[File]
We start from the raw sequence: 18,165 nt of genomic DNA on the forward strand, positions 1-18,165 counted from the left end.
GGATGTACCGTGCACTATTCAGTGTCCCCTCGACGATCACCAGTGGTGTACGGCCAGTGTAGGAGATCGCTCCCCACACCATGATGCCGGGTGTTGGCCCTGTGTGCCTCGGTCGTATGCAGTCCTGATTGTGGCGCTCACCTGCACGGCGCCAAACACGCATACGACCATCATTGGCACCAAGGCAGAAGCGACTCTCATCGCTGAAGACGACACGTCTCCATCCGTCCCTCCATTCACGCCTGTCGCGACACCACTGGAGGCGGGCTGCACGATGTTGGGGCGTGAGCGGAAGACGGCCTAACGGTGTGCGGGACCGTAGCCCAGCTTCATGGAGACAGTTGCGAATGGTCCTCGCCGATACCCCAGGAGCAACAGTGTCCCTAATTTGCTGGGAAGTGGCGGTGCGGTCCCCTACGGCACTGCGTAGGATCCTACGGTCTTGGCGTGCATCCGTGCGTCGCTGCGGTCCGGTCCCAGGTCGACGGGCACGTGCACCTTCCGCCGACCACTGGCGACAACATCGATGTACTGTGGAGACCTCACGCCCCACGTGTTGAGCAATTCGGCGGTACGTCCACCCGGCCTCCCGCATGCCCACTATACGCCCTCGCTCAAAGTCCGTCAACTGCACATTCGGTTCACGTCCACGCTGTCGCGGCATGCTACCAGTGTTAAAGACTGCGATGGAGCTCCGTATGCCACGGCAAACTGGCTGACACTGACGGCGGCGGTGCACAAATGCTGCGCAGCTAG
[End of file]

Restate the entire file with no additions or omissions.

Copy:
We start from the raw sequence: 18,165 nt of genomic DNA on the forward strand, positions 1-18,165 counted from the left end.
GGATGTACCGTGCACTATTCAGTGTCCCCTCGACGATCACCAGTGGTGTACGGCCAGTGTAGGAGATCGCTCCCCACACCATGATGCCGGGTGTTGGCCCTGTGTGCCTCGGTCGTATGCAGTCCTGATTGTGGCGCTCACCTGCACGGCGCCAAACACGCATACGACCATCATTGGCACCAAGGCAGAAGCGACTCTCATCGCTGAAGACGACACGTCTCCATCCGTCCCTCCATTCACGCCTGTCGCGACACCACTGGAGGCGGGCTGCACGATGTTGGGGCGTGAGCGGAAGACGGCCTAACGGTGTGCGGGACCGTAGCCCAGCTTCATGGAGACAGTTGCGAATGGTCCTCGCCGATACCCCAGGAGCAACAGTGTCCCTAATTTGCTGGGAAGTGGCGGTGCGGTCCCCTACGGCACTGCGTAGGATCCTACGGTCTTGGCGTGCATCCGTGCGTCGCTGCGGTCCGGTCCCAGGTCGACGGGCACGTGCACCTTCCGCCGACCACTGGCGACAACATCGATGTACTGTGGAGACCTCACGCCCCACGTGTTGAGCAATTCGGCGGTACGTCCACCCGGCCTCCCGCATGCCCACTATACGCCCTCGCTCAAAGTCCGTCAACTGCACATTCGGTTCACGTCCACGCTGTCGCGGCATGCTACCAGTGTTAAAGACTGCGATGGAGCTCCGTATGCCACGGCAAACTGGCTGACACTGACGGCGGCGGTGCACAAATGCTGCGCAGCTAG